Figure 1.
 
Retinal PKCβII expression in control (N) and PKCβ KO (KO) mice made diabetic (4 months D). PKCβII content was determined by Western blot techniques with a polyclonal antibody against PKCβII. The Western blots are representative of four mice in each group. The retina from each mouse was analyzed in duplicate in two separate experiments. The intensities of the PKCβII and β-actin bands in each lane were quantified with an automated digitizing system. The histograpm represents PKCβII band intensity (mean ± SD) from the same mice, adjusted to the intensity of the intrinsic protein β-actin. *Significant differences (P < 0.05) compared with the control.
Figure 1.
 
Retinal PKCβII expression in control (N) and PKCβ KO (KO) mice made diabetic (4 months D). PKCβII content was determined by Western blot techniques with a polyclonal antibody against PKCβII. The Western blots are representative of four mice in each group. The retina from each mouse was analyzed in duplicate in two separate experiments. The intensities of the PKCβII and β-actin bands in each lane were quantified with an automated digitizing system. The histograpm represents PKCβII band intensity (mean ± SD) from the same mice, adjusted to the intensity of the intrinsic protein β-actin. *Significant differences (P < 0.05) compared with the control.
Table 1.
 
Summary of Mouse Systemic Physiology (mean ± SEM)
Table 1.
 
Summary of Mouse Systemic Physiology (mean ± SEM)
Group Fasting Blood Glucose (mg/dL) During Carbogen Challenge
Pao 2 (mm Hg) Paco 2 (mm Hg) pH Core Temperature (°C)
C carbogen (n = 20) 131 ± 13 551 ± 13 59 ± 1 7.19 ± 0.00 35.7 ± 0.1
C oxygen (n = 6) 128 ± 19 617 ± 15* 39 ± 1* 7.32 ± 0.02* 36.1 ± 0.2
4-Mo D carbogen (n = 13) 520 ± 30* 587 ± 17 53 ± 2 7.23 ± 0.02 35.8 ± 0.1
KO carbogen (n = 9) 126 ± 12 569 ± 14 57 ± 2 7.22 ± 0.03 36.4 ± 0.2
D+KO carbogen (n = 5) 522 ± 42* 593 ± 8 56 ± 2 7.24 ± 0.01 35.6 ± 0.2
Figure 2.
 
Inferior and superior hemiretinal ΔPo 2 in control mice breathing either carbogen (Carbo) or 100% oxygen (Oxy). Both hemiretinal responses during oxygen breathing were lower than during carbogen breathing (*P < 0.05). The number of animals used to generate these data is listed above each histogram. Error bars, SEM.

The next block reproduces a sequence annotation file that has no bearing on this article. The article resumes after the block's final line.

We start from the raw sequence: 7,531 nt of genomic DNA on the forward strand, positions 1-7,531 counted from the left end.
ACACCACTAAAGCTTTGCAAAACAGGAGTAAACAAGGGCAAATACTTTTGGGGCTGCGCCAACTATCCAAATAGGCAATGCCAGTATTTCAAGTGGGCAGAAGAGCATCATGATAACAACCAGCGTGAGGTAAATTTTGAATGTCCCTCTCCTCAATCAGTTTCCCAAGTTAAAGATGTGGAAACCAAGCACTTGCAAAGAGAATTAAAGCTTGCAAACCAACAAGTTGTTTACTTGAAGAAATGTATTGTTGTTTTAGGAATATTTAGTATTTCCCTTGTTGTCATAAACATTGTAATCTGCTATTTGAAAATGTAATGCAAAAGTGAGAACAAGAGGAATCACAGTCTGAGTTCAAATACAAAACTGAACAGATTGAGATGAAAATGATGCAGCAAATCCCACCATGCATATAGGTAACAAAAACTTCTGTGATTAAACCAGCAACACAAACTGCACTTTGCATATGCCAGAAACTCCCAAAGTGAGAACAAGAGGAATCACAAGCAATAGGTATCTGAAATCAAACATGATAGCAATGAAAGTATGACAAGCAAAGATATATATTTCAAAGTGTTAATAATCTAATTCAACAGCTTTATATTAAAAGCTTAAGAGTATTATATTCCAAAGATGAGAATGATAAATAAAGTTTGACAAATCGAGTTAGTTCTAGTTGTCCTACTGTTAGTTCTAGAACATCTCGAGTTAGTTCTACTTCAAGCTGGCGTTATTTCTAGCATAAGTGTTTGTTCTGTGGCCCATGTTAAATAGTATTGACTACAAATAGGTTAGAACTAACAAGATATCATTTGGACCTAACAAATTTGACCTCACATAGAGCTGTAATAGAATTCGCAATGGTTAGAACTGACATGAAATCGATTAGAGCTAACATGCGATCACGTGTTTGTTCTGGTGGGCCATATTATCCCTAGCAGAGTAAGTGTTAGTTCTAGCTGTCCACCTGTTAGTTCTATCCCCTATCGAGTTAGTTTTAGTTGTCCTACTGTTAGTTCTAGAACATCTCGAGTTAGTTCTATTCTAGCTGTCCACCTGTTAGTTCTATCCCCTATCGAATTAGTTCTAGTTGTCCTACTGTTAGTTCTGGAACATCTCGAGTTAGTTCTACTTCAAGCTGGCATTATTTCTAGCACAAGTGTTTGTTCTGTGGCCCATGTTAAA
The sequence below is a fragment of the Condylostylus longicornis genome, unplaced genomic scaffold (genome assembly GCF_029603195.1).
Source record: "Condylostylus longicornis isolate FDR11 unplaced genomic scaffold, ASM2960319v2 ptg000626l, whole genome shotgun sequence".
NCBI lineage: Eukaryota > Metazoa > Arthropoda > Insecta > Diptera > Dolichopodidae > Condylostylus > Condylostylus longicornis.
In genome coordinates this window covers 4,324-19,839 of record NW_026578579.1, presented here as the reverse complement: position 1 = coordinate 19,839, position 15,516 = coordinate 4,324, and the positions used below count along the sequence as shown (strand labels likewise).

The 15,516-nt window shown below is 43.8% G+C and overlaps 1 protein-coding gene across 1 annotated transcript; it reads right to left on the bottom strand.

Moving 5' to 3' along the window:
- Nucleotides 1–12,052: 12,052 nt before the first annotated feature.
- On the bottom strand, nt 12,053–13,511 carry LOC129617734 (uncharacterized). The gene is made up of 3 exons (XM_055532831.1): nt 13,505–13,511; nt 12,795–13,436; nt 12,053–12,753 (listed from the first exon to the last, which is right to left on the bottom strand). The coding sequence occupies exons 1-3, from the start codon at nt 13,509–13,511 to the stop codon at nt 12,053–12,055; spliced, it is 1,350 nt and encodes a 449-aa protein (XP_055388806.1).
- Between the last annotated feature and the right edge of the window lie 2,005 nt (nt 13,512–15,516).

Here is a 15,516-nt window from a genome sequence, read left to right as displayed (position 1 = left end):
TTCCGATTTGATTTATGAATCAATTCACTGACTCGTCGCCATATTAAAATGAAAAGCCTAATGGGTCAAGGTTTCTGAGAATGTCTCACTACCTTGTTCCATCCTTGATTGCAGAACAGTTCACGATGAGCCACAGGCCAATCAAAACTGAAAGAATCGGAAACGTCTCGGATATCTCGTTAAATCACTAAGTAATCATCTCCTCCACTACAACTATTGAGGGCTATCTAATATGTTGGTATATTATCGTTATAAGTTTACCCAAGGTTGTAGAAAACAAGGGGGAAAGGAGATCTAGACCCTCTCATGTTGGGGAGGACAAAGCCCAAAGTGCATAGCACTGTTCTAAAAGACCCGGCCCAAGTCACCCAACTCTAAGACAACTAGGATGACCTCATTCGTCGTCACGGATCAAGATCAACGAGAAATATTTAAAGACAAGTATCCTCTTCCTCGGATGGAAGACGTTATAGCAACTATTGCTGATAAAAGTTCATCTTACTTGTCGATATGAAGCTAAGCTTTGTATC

Figure 2.
 
Inferior and superior hemiretinal ΔPo 2 in control mice breathing either carbogen (Carbo) or 100% oxygen (Oxy). Both hemiretinal responses during oxygen breathing were lower than during carbogen breathing (*P < 0.05). The number of animals used to generate these data is listed above each histogram. Error bars, SEM.
Figure 3.
 
Histograms of (left) inferior and (right) superior hemiretinal ΔPo 2 in the C and D groups. The inferior hemiretinal ΔPo 2s were not significantly (P > 0.05) different between any groups. A subnormal (*P < 0.05) superior hemiretinal ΔPo 2 was found only in the D group. The number of animals used to generate these data is listed above each histogram. Error bars, SEM.
Figure 3.
 
Histograms of (left) inferior and (right) superior hemiretinal ΔPo 2 in the C and D groups. The inferior hemiretinal ΔPo 2s were not significantly (P > 0.05) different between any groups. A subnormal (*P < 0.05) superior hemiretinal ΔPo 2 was found only in the D group. The number of animals used to generate these data is listed above each histogram. Error bars, SEM.
Figure 4.
 
Plots of the average superior hemiretina pixel ΔPo 2 versus distance from the optic nerve head for combined C and D groups (left) and for the C and D+KO groups (right).
Figure 4.
 
Plots of the average superior hemiretina pixel ΔPo 2 versus distance from the optic nerve head for combined C and D groups (left) and for the C and D+KO groups (right).
The authors thank Tim Kern for careful reading of this manuscript and suggestions and Robin Roberts for expert assistance and organizational skills.